The next time I return to Oregon and travel through the Columbia River Gorge, what shall I see?
Our family doesn’t plan to return to Oregon until 2019 on home assignment from South Africa. By that time, the cataclysmic fires of 2017 that scorched and scarred the souls of Oregonians like me will be a memory.
Just as the eruption of Mt. St. Helens in 1980 left an indelible mark, so, too, will the Eagle Creek fire of 2017. I am sure we will hear Portlanders say, “I was there when the fires ignited. I saw the ash drift through the sky and cover the Portland landscape. I was there when the fires threatened Multnomah Falls Lodge. It was then that my heart shattered into a million pieces. I realized the Columbia River Gorge will be something very different and unfamiliar for the remainder of my life. I remember when I cried for the Columbia River Gorge and I cried for my family and me.”
Mt. St. Helens blew her top all on her own accord. Her seismic rumblings alerted the world that she was ready to become something new.
The Columbia River Gorge had no such inclination. Its 80 plus mile canyon with its diverse and grand ecosystem of grassland, woodland and temperate rain forests was set alight by hurling, vandalous smoke bombs.
Kids. Not thinking. Not considering. Not pausing to reflect. Played with fire.
And we all burned.
I don’t know these kids. And I don’t know their parents. However, the searing impact of what has happened to this part of the country – my country – as a result of the foolhardy hands of youth will not be easily overcome. The shame will be brutal and scandalous – if these kids have any sense of care, responsibility, or remorse. The Eagle Creek Fire will be their fault. Always.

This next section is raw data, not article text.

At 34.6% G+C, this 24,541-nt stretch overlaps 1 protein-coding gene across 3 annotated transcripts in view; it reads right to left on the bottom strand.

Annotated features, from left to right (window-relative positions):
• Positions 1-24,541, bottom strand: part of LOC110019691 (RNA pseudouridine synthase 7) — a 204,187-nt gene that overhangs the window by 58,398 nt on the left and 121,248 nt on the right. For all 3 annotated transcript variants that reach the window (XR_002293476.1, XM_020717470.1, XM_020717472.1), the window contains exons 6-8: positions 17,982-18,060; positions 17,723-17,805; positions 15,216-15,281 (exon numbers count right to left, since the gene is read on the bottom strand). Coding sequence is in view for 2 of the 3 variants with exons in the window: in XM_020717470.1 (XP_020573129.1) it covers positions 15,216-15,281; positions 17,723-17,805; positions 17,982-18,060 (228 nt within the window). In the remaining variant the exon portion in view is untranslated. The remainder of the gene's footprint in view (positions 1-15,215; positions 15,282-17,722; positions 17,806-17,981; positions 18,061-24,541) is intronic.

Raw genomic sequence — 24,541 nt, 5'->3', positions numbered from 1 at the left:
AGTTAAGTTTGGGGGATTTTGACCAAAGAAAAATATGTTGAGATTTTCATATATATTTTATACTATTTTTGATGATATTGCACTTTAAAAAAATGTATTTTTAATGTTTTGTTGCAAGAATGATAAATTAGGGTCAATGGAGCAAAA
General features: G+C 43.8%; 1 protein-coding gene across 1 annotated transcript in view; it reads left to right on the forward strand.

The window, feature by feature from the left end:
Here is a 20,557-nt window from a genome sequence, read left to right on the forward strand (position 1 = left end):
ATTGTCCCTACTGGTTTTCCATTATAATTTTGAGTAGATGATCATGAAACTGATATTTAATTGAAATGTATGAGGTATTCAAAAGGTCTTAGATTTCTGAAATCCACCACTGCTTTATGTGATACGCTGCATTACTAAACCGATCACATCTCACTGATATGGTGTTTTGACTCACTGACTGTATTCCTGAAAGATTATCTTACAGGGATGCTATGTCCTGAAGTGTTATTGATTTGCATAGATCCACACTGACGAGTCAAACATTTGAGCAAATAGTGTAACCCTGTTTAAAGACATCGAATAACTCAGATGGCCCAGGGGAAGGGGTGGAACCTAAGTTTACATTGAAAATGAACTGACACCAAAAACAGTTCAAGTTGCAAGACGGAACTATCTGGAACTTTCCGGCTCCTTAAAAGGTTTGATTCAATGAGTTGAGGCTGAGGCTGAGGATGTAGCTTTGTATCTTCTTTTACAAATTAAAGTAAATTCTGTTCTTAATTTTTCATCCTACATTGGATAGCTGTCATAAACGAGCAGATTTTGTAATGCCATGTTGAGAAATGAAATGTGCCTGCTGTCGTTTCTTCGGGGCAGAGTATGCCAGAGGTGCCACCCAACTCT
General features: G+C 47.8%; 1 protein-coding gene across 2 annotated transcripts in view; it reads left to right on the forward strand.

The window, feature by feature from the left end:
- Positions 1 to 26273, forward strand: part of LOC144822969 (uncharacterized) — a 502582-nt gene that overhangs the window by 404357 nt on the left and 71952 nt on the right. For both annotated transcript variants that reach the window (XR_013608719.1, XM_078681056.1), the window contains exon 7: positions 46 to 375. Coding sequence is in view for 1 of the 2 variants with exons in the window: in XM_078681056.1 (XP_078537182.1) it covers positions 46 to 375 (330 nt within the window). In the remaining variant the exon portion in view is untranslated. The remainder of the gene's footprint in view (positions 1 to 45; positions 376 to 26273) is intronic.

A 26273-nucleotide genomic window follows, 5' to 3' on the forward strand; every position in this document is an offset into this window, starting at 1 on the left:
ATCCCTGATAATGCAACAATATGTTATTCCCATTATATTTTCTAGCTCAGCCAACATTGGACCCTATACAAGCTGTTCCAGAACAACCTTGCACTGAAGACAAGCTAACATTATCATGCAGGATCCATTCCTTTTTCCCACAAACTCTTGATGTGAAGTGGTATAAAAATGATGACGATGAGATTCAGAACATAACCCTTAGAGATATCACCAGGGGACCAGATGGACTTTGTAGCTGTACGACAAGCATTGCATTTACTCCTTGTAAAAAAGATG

In these days and times when shaming insults and harsh and cruel accusations are hurled with arrogant intensity, what chance do these kids have of ever making amends? For they haven’t just injured one person, they’ve mortally wounded a world of people – picnickers, hikers, scenic enthusiasts, meanders, campers, nature lovers, climbers, adventurers, scientists, foresters, lovers, friends, and family.
Because that is what the Columbia River Gorge is to us – she is a member of our family. The host of memories we have made with her from childhood are cherished and held dear.
We traveled to the Gorge for that very purpose. To make life-long memories.
I can’t tell you how many trips John and I have made to and through that wondrous Columbia River Gorge together. And with our kids. I don’t even know.
And that next trip?
In 2019, I cannot even imagine it.
But one thing I do know, even as I grieve and shudder at what shall become of our Columbia Gorge as the fires continue to burn, it is my prayer that we will find a way to forgiveness. Reckless children failed to steward and care for our national treasure. They failed to care for us. They thought they’d enjoy their last day of summer throwing smoke bombs down a cliff – never realizing, I’m sure – the intensity of hatred and revulsion that would arise from their foolishness. Some will not forgive, I know. However, for me, I do not want to shackle anyone with shame for the rest of their lives.
Therefore, I pray:
I am devastated by the images I see of the raging fires in the Columbia Gorge. I am so sad that a place that is part of my family’s life will be changed forever – its recovery only occurring well after my days on earth are complete. O Lord, my home state of Oregon is suffering. Many of the people who live in this region are being evacuated from their homes and businesses – unsure if their places of refuge and livelihood will survive. Lord, in your mercy, protect them and shield them. Strengthen the firefighters with the endurance they need to combat each roaring and splintering flame. Encourage people to reach out and support one another through this devastating time.
And Heavenly Father, lead us to a place of redemption. Show us the path of peace. Help us forgive those that harmed us. Channel our thoughts to You, O Lord. May the beauteous and rapturous wonder of the Columbia Gorge remind us of the glorious splendor which awaits us in your Kingdom to come. Our hearts ache, Lord. May we seek You and find You during this heart rendering time. Comfort us so that we may in turn, comfort others in their mourning.
Amen and Amen.